While browsing for flights to Romania we intentionally wanted to choose an itinerary that included a long layover (several hours) in a city of interest to us. We were able to find a flight schedule which took us through Frankfurt and provided nine hours worth of time to exit the airport and explore.
Carefully and methodically selecting a longer connection provides the opportunity to visit an extra city without having to purchase an extra plane ticket. Last year, Seiji and I traveled to Italy and Portugal for our honeymoon. While most would have taken the nonstop flight from Rome to Lisbon, we took the one-stop flight with a twelve hour layover in Brussels, Belgium. We landed in Brussels at eight in the morning local time, received a Belgium stamp on our passports, and hopped on to the train located within the airport. Twelve hours was plenty of time to walk around, eat a couple of meals, and gather an initial impression of the city. The general rules we follow to maximize our layovers and make them worthwhile are:
- Airport must be in close proximity to city center
- Train station within the airport (taxi is okay but traffic can be an issue to consider)
- Flight to land in the morning to ensure daylight
- Layover to be a minimum of eight hours in length
Seiji accidentally discovered this travel hack years ago. He found himself in the Amsterdam airport with a painfully long layover, and learned the airport was a short train ride away from the main attractions. He turned what could have been a negative experience into a chance to see a new city.
Now back to Frankfurt.. We landed at 1030 local time, and had a nine-hour layover. The airport has its own train station, making transportation to the city center very accessible. It was a bit challenging to figure out which train we needed to take and which direction. We rode the S8 route for about 15 minutes to Hauptwache, finding ourselves near restaurants, shops, parks, and the Mainkai waterfront. We spent several hours strolling along the waterfront, trying local eats, and admiring the style of architecture. To my surprise, walking around in the sun after a long flight (11 hours from San Francisco) felt extremely therapeutic and my jet lag improved dramatically.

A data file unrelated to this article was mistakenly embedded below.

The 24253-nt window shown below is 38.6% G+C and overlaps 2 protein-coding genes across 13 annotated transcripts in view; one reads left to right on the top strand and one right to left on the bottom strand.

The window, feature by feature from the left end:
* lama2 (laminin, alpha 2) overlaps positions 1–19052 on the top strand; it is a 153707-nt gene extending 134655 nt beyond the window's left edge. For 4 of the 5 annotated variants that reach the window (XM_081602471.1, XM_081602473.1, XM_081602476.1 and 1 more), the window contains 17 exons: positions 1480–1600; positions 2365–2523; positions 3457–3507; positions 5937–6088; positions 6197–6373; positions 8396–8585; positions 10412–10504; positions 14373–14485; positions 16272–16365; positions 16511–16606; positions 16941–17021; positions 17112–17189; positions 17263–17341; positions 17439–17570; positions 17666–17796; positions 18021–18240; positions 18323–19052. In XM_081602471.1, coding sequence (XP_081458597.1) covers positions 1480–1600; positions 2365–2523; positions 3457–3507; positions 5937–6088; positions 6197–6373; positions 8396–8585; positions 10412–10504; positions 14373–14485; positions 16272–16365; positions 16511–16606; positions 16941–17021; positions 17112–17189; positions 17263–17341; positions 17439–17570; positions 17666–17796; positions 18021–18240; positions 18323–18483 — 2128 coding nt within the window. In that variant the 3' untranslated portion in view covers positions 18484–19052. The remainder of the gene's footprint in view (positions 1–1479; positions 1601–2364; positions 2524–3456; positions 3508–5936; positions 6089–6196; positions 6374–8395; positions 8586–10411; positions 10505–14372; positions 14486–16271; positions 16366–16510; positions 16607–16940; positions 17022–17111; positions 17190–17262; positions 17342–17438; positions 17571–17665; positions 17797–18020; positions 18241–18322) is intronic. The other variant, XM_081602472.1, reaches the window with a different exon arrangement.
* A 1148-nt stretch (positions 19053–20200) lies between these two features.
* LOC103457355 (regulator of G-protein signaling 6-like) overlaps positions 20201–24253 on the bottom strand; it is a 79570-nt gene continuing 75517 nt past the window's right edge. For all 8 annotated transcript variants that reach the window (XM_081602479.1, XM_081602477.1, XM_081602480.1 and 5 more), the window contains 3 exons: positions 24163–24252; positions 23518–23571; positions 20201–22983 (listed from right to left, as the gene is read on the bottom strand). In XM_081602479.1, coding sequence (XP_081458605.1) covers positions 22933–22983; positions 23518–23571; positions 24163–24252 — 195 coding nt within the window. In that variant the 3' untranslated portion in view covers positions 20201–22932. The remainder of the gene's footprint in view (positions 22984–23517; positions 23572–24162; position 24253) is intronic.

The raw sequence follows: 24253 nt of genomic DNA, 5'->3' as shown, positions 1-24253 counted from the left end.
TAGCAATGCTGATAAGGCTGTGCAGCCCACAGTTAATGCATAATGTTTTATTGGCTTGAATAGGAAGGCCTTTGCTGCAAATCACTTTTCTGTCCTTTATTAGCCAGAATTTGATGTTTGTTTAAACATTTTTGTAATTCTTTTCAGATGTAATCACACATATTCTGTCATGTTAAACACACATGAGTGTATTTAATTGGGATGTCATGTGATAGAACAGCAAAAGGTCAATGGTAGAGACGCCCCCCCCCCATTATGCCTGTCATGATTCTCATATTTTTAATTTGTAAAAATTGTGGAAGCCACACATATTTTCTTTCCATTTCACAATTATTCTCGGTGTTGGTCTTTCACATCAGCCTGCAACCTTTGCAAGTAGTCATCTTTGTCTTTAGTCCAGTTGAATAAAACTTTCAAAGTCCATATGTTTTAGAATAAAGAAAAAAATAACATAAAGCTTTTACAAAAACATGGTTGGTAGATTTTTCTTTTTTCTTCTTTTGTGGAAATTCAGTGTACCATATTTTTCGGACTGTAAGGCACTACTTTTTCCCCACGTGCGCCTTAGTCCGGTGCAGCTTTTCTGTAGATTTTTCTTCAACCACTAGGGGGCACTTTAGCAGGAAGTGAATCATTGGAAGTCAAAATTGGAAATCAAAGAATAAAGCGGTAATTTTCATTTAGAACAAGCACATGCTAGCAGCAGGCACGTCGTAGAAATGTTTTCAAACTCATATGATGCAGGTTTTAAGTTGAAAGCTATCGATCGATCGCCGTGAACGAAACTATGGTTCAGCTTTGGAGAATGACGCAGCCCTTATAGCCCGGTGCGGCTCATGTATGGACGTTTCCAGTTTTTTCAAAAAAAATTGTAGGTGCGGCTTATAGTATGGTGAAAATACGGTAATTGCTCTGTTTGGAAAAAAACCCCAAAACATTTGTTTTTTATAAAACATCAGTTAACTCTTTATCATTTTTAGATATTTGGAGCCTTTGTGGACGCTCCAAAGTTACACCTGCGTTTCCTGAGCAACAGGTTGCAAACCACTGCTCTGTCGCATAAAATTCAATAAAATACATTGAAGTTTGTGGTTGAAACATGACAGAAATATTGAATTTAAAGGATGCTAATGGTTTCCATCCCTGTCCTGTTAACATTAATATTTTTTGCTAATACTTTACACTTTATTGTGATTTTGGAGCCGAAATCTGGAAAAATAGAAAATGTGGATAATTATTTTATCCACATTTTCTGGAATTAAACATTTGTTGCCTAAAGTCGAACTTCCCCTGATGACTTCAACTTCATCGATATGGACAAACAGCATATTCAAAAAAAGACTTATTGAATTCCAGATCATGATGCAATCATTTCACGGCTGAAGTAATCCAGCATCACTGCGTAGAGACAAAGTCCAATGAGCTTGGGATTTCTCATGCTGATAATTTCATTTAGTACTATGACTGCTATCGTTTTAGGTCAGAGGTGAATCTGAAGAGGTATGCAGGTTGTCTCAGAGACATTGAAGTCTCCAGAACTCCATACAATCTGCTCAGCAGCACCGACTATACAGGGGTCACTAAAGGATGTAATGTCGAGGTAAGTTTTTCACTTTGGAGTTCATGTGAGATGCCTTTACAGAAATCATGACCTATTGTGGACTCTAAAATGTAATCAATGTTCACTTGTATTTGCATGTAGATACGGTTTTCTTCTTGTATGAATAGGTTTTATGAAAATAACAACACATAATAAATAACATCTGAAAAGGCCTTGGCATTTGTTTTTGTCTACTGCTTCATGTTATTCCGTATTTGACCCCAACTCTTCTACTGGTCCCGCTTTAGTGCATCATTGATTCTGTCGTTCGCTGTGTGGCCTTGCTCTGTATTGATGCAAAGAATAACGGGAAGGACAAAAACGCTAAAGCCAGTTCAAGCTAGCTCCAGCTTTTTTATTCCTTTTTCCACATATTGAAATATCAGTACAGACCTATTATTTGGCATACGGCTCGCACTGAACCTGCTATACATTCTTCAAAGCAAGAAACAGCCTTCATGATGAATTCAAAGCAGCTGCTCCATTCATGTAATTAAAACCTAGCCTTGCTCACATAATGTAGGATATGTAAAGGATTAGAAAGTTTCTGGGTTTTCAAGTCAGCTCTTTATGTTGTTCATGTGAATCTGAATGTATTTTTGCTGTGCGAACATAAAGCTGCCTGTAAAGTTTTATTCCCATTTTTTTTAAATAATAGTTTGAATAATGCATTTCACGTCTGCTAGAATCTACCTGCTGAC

Unfortunately I did not take many photos in Frankfurt but it really was a lovely day. That evening we headed back to the airport and completed the final leg of our journey to Bucharest, Romania.
Up until now, I had never been to Romania. My parents are both Romanian born and left it all behind in the late eighties after the communist revolution to seek a better life for their kids. From Romania they went to Germany with my three older siblings, and waited for approval to go to America. My mom became pregnant with me while living in Germany, and I was born there in Bremen. Three months after I was born our family of six headed to Portland, Oregon. It has taken 28 years for me to visit Romania and finally see what exactly my parents left behind.
Seiji and I gave ourselves a couple of days to relax and adjust to the new time zone before connecting with family. My mom’s parents are both alive and living in Bucharest. I have not seen my grandpa in 19 years, my grandma in five. It was wonderful visiting with them, eating my grandma’s cooking, and introducing Seiji to them for the first time. At 81 my grandma has not lost her touch in the kitchen. She spoiled us by making traditional Romanian food, and no one prepares it better than she does (every Romanian thinks their family’s version of the traditional dishes is best). My only complaint is if you don’t eat everything on your plate she’ll accuse you of not liking it.
This was just the start of our time in Bucharest and an introduction to my family. Next time I’ll show you more of what we’ve been seeing and doing in the city. You’ll also be meeting more of my family members along the way in future posts. Make sure you subscribe to GoRemember to get notifications when a new post appears!